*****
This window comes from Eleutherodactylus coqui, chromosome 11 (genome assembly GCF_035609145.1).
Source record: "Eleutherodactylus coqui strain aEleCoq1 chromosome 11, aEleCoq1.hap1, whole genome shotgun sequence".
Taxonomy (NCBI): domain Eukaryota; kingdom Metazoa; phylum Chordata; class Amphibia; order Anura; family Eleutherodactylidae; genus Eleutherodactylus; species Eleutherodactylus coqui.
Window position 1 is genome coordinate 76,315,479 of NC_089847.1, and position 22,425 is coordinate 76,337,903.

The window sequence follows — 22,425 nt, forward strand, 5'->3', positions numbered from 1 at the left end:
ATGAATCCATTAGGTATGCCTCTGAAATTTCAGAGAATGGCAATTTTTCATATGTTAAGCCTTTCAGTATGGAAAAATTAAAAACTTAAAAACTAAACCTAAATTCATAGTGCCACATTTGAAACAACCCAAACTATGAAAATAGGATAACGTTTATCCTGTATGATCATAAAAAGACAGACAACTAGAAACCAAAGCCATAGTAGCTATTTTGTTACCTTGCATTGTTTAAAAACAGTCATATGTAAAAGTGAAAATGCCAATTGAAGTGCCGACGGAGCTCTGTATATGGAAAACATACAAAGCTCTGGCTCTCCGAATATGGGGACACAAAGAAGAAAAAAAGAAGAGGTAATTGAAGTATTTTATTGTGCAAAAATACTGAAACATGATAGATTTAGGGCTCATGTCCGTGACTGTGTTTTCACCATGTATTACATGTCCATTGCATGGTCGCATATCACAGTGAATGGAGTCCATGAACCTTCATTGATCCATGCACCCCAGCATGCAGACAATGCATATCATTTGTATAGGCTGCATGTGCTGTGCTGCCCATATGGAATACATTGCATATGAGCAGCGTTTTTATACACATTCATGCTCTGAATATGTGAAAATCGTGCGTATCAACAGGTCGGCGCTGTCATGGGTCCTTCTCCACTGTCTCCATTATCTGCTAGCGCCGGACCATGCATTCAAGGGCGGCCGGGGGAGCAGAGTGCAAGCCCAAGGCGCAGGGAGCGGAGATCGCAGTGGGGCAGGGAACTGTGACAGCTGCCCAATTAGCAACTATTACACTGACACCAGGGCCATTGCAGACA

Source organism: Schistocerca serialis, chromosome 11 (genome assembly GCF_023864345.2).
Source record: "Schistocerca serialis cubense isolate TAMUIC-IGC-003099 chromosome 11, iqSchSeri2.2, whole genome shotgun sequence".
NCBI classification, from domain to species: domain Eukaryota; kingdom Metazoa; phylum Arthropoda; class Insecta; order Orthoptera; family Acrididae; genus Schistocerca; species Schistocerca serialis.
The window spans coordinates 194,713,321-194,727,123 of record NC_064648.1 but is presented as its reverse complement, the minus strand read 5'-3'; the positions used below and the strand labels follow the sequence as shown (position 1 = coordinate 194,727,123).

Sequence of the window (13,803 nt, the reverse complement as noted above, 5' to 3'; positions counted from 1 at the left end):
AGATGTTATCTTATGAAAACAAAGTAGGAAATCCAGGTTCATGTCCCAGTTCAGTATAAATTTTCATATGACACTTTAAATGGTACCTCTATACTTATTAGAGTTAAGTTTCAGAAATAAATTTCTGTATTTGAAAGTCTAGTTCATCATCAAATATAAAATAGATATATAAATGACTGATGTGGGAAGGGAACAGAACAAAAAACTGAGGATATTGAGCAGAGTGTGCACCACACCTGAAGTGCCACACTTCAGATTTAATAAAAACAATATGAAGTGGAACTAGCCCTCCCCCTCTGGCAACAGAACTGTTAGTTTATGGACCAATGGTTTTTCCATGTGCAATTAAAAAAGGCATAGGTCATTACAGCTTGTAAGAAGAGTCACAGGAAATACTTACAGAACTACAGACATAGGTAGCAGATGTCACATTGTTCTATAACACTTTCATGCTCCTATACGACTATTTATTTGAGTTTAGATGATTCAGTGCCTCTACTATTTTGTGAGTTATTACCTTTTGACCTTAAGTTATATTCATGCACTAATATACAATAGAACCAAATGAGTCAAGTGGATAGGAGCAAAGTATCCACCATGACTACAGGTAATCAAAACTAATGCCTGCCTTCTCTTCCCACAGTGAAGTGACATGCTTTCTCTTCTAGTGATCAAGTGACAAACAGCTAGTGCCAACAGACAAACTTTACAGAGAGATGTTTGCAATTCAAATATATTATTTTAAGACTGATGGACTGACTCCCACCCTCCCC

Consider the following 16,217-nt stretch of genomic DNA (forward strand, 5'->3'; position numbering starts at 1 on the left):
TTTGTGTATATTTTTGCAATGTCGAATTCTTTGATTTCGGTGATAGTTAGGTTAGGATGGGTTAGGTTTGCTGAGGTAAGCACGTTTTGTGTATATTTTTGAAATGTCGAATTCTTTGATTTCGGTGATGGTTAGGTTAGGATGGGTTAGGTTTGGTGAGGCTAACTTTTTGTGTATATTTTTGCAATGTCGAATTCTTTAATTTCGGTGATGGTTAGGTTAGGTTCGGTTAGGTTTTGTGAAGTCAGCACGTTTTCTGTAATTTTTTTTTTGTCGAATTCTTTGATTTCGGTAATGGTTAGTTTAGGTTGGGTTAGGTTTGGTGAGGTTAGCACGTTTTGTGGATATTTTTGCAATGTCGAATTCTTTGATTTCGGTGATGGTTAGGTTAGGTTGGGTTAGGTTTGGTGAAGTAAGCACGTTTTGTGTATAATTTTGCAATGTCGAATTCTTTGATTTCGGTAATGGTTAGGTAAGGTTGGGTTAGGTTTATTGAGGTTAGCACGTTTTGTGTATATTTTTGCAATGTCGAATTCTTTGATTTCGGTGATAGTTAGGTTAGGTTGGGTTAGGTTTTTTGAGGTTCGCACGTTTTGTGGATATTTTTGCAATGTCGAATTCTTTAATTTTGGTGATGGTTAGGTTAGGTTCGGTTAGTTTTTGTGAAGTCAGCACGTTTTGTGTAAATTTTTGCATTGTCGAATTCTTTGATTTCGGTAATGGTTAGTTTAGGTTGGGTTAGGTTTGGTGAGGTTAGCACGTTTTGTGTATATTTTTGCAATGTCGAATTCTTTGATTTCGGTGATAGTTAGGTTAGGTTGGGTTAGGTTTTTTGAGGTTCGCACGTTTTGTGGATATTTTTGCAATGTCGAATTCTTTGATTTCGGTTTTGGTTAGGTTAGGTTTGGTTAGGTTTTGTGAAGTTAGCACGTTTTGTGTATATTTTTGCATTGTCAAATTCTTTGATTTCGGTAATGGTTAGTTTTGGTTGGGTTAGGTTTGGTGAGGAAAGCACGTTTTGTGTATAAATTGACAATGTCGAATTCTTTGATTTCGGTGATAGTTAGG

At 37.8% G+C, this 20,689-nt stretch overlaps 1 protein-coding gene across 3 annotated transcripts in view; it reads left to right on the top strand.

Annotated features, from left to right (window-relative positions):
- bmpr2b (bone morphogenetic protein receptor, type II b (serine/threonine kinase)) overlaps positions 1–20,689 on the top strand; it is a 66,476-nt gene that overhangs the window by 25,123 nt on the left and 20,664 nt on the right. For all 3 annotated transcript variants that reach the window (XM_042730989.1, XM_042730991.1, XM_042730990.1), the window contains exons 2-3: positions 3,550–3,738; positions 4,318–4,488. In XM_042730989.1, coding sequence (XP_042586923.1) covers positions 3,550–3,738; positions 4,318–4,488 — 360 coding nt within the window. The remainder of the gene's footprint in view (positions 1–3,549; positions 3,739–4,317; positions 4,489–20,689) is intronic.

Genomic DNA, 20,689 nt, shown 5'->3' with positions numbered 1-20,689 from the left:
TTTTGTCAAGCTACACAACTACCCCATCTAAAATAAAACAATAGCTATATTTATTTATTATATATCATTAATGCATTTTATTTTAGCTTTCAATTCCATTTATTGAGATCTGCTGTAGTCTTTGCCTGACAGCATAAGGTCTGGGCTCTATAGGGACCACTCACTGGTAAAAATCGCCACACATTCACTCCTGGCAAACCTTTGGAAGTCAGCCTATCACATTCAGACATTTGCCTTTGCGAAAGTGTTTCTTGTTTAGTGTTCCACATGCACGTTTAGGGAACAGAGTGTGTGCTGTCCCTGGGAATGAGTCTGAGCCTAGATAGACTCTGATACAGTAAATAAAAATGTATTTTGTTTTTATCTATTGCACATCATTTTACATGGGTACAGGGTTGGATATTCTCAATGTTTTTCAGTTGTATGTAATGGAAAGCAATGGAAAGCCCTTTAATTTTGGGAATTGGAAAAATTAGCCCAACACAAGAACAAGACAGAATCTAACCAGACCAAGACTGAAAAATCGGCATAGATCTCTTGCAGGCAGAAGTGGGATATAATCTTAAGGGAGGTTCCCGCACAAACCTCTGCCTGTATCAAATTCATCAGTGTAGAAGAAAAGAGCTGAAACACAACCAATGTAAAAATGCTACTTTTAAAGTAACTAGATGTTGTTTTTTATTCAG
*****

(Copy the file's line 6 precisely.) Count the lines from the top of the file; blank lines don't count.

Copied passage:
ATGAATCCATTAGGTATGCCTCTGAAATTTCAGAGAATGGCAATTTTTCATATGTTAAGCCTTTCAGTATGGAAAAATTAAAAACTTAAAAACTAAACCTAAATTCATAGTGCCACATTTGAAACAACCCAAACTATGAAAATAGGATAACGTTTATCCTGTATGATCATAAAAAGACAGACAACTAGAAACCAAAGCCATAGTAGCTATTTTGTTACCTTGCATTGTTTAAAAACAGTCATATGTAAAAGTGAAAATGCCAATTGAAGTGCCGACGGAGCTCTGTATATGGAAAACATACAAAGCTCTGGCTCTCCGAATATGGGGACACAAAGAAGAAAAAAAGAAGAGGTAATTGAAGTATTTTATTGTGCAAAAATACTGAAACATGATAGATTTAGGGCTCATGTCCGTGACTGTGTTTTCACCATGTATTACATGTCCATTGCATGGTCGCATATCACAGTGAATGGAGTCCATGAACCTTCATTGATCCATGCACCCCAGCATGCAGACAATGCATATCATTTGTATAGGCTGCATGTGCTGTGCTGCCCATATGGAATACATTGCATATGAGCAGCGTTTTTATACACATTCATGCTCTGAATATGTGAAAATCGTGCGTATCAACAGGTCGGCGCTGTCATGGGTCCTTCTCCACTGTCTCCATTATCTGCTAGCGCCGGACCATGCATTCAAGGGCGGCCGGGGGAGCAGAGTGCAAGCCCAAGGCGCAGGGAGCGGAGATCGCAGTGGGGCAGGGAACTGTGACAGCTGCCCAATTAGCAACTATTACACTGACACCAGGGCCATTGCAGACA